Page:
‘9-1-1: Lone Star’ Showrunner Tim Minear Explains Process of Writing in a Major Disaster

by Megan Molseed
(Photo by FOX via Getty Images)

Now that the New Year is finally here, 9-1-1 Lone Star fans are in for a treat as the third season of the popular Fox drama is set to premiere on Monday, January 10.

And, while much of the country has been gripped by some intense winter weather, 9-1-1 Lone Star seems to be fitting right in when the 126 team will be facing an unexpected cold front and ice storm, creating havoc in the Lone Star state.

While fans are gearing up to welcome our favorite 9-1-1 Lone Star players back to the airwaves next week, showrunner Tim Minnear describes the process of writing a major disaster such as this into the script.

“Somebody had pitched the haboob, the dust storm. And [Executive Producer] Rashad [Raisani] and some of the other writers had been talking about the cold snap that happened in Austin in 2021,” Tim Minear tells Decider of the process that led to the showrunner coming up with the intense third season premiere storyline.

“We talked about doing that, and at first I hesitated,” the showrunner adds.

“A tsunami is one thing, right?” Minear quips.

“You create the spectacle, you build some streets in a tank in Mexico and you have the big event and then you have the fighting against the receding water and it’s very visual,” he explains. “But cold is cold.”

Tim Minear adds that creating a winter storm for the cameras while shooting in Los Angeles in ninety-degree weather wasn’t the easiest task, either.

“So the question was, first of all, how do we make it snow in Texas while we’re shooting it in Los Angeles and it’s 90 degrees,” the showrunner explains.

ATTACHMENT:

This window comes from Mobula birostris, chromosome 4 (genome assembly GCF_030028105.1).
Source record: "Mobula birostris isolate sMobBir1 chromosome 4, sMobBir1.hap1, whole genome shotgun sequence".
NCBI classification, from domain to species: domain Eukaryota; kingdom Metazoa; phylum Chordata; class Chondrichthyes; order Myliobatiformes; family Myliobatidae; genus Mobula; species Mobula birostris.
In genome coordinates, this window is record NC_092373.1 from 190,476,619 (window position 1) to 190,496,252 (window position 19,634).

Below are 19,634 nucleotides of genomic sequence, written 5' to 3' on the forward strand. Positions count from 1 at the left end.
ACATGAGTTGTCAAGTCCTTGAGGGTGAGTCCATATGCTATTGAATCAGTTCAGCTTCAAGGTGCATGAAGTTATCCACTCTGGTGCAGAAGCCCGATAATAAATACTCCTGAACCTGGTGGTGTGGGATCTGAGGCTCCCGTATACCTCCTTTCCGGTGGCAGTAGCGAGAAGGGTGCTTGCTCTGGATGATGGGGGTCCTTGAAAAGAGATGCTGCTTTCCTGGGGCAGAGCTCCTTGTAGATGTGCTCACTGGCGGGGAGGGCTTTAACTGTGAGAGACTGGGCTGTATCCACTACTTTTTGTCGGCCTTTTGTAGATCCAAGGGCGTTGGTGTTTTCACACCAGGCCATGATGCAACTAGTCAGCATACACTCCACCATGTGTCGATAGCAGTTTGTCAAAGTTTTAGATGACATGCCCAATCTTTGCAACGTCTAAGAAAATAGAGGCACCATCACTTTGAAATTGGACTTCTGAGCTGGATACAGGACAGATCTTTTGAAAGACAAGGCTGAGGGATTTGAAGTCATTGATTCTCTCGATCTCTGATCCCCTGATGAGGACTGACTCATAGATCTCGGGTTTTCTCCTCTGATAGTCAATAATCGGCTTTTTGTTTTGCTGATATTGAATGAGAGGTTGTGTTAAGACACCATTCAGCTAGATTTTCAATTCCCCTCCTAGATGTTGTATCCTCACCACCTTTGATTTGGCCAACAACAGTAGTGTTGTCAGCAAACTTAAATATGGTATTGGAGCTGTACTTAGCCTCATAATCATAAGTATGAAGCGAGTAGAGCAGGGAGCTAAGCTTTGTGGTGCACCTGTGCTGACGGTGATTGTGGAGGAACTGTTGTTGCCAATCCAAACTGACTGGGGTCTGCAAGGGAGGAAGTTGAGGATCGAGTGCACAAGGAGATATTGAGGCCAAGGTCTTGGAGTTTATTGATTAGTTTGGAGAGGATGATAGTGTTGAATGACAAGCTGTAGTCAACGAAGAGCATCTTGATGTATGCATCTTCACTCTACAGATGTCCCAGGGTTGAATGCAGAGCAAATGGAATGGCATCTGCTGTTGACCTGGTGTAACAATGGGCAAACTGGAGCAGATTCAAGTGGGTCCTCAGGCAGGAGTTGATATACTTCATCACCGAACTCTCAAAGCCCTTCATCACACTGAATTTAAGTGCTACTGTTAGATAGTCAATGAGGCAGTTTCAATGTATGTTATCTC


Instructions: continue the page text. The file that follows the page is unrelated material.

‘9-1-1 Lone Star’ Creates Winter Storm In 90-Degree Weather

“That was a trick,” Minear continues.

“We shot the whole thing here in the summer” the showrunner notes. “So all of that is the magic of my genius practical and digital effects people — mostly practical.”

Furthermore, Minear says, he is used to creating some incredible storylines that seem impossible to create.

“In Season 1, I remember Rashad and I were working on the finale of the solar storm,” the 9-1-1 Lone Star producer explains.

“We were probably four days into prep of an eight- or nine-day prep period. And we still didn’t know what we were going to do,” he remembers.

“All I knew is that I wanted to have a 9-1-1 call from outer space,” Minear remembers of the tall order he had to scramble to create. “That is sort of where the international space station call came from.”

Minear remembers how he decided of creating a situation where the characters battle a solar storm. The reason the showrunner chose this disaster?

Well, the answer is quite simple, really. He chose the flair because it is invisible.

“All I had to do was have the lights flash,” he says. “And then a Bird scooter go off by itself.”

And, Minear notes, it’s all about the “science,” really.

“You just sort of create the weirdness of that ‘she blinded with me with science’ moment,” the showrunner quips.